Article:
A unique pilot program designed by Older Adults Technology Services (OATS) is helping a special group of trauma survivors gain a sense of community, access resources, and enter the digital age. “Our Voices” is a special six-month program for Holocaust survivors, supported by a grant from the Jewish Federations of North America’s (JFNA) Center for Advancing Holocaust Survivor Care (learn about them here). The program uses person-centered, trauma-informed principles to teach 20 survivors (in Brooklyn and the Upper West Side of Manhattan) how to use technology.
Starting in July 2018 and extending through February 2019, “Our Voices” is teaching survivors how to use iPads to enrich their lives and access help while respecting their life experiences. The classes are taught by OATS trainers with the cooperation of DOROT and SelfHelp Community Services.
The program covers basic iPad skills, email, Twitter, Instagram and Facebook, plus information on accessing resources that have particular relevance to Holocaust survivors. Beyond this specific group of trauma survivors, OATS, together with JFNA, hope to gather best practices that will, in the future, serve other groups of people suffering from trauma.
The results so far are life-changing, say participants. Reb Zishe Rosenblum says “Outside of class, I use the iPad to listen to Hazzanut, Jewish liturgical music. YouTube is a favorite website. Technology is capable of conveying a great deal of information.” Adds Pesia Jezierski, “I like to use Safari to look things up. It’s really my favorite and you could learn anything through it. All my classmates are my new friends with whom I can talk and learn about different things.”
The classes are helpful even for people who are already tech-savvy. Hadassa Carlebach already had a smartphone but has been using the iPad to improve her skills…and more. “The most useful has been the importance of different ways of connecting to share your values,” she says, “I’m using iPad outside of class to learn Spanish on the go.”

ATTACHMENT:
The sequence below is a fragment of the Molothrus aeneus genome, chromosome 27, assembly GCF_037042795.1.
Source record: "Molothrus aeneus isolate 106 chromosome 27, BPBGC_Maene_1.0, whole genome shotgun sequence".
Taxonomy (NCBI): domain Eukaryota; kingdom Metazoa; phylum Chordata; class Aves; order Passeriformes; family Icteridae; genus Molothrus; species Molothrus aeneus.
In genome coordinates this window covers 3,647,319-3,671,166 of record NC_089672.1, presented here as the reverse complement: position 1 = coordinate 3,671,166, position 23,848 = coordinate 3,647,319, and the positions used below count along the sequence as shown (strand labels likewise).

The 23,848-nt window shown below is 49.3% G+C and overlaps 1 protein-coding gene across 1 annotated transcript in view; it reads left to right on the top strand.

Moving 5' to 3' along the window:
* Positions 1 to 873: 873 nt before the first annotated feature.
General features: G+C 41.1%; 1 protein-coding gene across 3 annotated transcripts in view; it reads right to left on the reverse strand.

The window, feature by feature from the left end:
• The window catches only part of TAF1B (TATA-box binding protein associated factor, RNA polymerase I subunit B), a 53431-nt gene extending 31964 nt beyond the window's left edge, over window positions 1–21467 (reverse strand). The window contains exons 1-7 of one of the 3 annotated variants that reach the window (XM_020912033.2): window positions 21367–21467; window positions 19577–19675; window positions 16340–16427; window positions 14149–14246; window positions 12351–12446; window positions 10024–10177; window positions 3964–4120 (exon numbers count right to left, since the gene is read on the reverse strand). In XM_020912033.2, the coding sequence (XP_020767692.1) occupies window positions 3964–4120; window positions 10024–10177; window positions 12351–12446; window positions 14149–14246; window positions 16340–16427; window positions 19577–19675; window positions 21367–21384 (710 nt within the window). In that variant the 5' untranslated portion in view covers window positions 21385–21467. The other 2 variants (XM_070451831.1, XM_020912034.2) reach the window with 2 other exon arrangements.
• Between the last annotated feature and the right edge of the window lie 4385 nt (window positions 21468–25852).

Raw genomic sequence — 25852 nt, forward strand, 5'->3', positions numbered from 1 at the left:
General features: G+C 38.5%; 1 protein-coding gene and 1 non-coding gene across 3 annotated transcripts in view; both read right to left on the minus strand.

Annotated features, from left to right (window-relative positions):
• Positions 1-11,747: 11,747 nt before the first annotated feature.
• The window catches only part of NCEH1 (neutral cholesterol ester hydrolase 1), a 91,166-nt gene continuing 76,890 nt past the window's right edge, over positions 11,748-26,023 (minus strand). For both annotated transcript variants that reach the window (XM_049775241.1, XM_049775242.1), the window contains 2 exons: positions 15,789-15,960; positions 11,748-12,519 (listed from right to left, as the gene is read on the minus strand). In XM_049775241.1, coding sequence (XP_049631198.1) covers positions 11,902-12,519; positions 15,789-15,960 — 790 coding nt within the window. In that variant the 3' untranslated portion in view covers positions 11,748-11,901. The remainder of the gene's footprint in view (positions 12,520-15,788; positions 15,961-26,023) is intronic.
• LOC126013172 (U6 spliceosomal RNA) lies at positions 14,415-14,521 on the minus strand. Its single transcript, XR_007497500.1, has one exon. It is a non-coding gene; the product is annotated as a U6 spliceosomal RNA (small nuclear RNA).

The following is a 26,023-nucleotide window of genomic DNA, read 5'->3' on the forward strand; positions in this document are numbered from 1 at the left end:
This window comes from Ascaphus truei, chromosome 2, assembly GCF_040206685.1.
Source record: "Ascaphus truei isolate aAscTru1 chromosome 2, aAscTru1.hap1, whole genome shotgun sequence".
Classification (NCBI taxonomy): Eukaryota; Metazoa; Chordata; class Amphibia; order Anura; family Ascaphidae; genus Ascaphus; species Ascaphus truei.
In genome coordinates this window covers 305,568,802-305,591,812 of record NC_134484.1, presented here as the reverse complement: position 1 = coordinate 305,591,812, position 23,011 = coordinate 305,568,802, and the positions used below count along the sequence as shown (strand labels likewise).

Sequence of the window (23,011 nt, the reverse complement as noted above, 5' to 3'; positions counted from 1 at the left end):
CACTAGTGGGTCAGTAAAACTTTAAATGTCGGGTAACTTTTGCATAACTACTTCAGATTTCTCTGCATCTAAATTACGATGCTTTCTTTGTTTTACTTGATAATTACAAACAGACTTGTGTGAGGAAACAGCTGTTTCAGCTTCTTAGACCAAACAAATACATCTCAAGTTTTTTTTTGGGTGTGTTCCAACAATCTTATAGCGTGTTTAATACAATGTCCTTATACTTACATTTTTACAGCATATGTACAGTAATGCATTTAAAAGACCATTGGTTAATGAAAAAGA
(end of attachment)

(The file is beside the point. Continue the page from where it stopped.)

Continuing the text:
“We’re proud that through OATS’ program, Our Voices, Holocaust survivors will join the online community and learn to access resources. The person-centered, trauma-informed curriculum will potentially benefit many other older adults who have experienced trauma,” said Shelley Rood Wernick, Director of the JFNA Center for Advancing Holocaust Survivor Care.
“We want to ensure that Holocaust survivors who live in our communities do not remain on the margins due to lack of access to technology or support in learning.” notes Kimberly Brennsteiner, Director of Strategic Initiatives, OATS. “Our program is designed to encourage them to use iPads to participate in the digitized world of resources and information, social communication, education, and engaging activities that could be meaningful to them at this stage in their lives. We also recognize how valuable it is for our world for survivors to be empowered to share their voices through digital channels should they wish to do so. OATS is proud to be a recipient of this award, and is excited to create a program that will use technology to support Holocaust survivors as they age and build special connections that may not have existed before.”
This program is made possible by federal funds from a grant through the JFNA Center for Advancing Holocaust Survivor Care. Approximately 58% of the two-year initiative, or $188,500, comes from federal sources. Approximately 42% or $136,500 comes from non-federal sources.
Photo, left to right: Innokenty Grekov, OATS trainer, Hadassa Carlebach, and Jeshaye Rosenberg in Our Voices in Brooklyn.